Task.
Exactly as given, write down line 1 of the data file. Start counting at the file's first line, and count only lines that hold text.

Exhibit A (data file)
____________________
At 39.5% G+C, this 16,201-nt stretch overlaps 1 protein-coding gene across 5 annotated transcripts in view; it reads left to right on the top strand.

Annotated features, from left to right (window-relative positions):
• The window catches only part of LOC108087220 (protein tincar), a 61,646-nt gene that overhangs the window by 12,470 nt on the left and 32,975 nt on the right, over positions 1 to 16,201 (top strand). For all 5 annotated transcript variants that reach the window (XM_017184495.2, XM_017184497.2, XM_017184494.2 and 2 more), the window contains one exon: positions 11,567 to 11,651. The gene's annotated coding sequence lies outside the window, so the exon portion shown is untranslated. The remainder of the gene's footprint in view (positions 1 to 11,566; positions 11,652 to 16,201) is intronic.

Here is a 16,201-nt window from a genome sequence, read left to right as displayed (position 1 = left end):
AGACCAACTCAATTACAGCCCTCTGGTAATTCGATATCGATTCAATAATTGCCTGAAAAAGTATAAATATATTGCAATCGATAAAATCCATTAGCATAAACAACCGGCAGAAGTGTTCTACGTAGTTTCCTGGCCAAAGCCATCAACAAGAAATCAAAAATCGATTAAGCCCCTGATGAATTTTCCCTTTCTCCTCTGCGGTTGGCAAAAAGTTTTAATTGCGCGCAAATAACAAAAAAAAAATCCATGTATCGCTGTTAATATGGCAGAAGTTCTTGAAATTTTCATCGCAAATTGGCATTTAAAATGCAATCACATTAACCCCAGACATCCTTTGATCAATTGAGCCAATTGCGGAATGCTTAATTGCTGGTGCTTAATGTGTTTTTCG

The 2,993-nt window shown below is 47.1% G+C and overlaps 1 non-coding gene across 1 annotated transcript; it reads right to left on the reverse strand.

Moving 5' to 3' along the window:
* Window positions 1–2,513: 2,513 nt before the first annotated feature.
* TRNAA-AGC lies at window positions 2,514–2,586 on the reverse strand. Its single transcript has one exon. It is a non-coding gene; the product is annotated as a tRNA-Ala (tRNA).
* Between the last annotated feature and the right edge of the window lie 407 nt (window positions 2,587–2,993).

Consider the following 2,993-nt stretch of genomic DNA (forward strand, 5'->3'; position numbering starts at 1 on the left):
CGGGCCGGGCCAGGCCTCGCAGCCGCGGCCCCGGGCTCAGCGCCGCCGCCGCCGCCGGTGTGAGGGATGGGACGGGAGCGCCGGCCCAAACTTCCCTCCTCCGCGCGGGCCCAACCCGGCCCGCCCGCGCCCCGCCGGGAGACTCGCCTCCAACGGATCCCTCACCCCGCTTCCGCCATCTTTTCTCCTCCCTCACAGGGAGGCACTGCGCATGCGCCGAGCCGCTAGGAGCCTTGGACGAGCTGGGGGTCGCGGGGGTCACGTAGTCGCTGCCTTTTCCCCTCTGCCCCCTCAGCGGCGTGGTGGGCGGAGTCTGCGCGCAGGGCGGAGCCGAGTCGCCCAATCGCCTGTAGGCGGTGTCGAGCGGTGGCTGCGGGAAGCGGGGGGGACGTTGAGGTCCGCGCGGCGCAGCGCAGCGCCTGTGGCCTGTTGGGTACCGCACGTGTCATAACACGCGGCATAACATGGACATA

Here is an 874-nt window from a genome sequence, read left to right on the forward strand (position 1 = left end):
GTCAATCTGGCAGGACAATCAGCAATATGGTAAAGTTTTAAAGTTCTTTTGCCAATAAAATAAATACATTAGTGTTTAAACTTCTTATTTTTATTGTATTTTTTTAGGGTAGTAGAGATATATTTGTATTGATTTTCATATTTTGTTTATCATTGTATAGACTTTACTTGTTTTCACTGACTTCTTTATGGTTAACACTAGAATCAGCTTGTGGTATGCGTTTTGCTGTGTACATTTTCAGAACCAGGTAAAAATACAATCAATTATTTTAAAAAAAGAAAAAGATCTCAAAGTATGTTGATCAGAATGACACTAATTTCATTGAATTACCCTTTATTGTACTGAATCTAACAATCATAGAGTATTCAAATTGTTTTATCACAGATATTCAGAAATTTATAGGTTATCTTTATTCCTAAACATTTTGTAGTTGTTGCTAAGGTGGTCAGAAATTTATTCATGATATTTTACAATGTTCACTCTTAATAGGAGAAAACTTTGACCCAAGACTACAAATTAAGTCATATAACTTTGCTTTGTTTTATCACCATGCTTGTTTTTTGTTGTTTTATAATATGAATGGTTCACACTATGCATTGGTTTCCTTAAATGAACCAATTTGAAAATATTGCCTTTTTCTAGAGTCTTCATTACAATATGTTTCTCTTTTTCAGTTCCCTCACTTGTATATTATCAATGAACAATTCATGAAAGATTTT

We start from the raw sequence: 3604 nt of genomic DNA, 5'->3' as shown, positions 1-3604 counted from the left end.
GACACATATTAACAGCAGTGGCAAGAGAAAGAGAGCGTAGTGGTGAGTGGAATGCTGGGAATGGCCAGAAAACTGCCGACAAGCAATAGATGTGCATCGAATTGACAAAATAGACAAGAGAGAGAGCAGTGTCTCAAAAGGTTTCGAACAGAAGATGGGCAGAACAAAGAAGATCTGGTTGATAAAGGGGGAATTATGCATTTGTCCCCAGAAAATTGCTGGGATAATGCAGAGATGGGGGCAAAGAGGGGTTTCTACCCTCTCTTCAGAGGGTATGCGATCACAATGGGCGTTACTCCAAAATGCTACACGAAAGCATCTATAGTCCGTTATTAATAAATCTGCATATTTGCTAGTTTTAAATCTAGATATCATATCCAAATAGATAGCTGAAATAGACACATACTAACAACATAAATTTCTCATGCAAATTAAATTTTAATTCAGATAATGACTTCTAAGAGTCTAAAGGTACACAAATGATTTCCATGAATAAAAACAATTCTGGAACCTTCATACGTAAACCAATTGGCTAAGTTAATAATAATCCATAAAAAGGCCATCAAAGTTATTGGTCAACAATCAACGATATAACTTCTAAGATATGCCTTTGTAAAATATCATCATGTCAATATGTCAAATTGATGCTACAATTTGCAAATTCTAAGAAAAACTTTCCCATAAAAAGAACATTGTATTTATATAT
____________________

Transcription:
At 39.5% G+C, this 16,201-nt stretch overlaps 1 protein-coding gene across 5 annotated transcripts in view; it reads left to right on the top strand.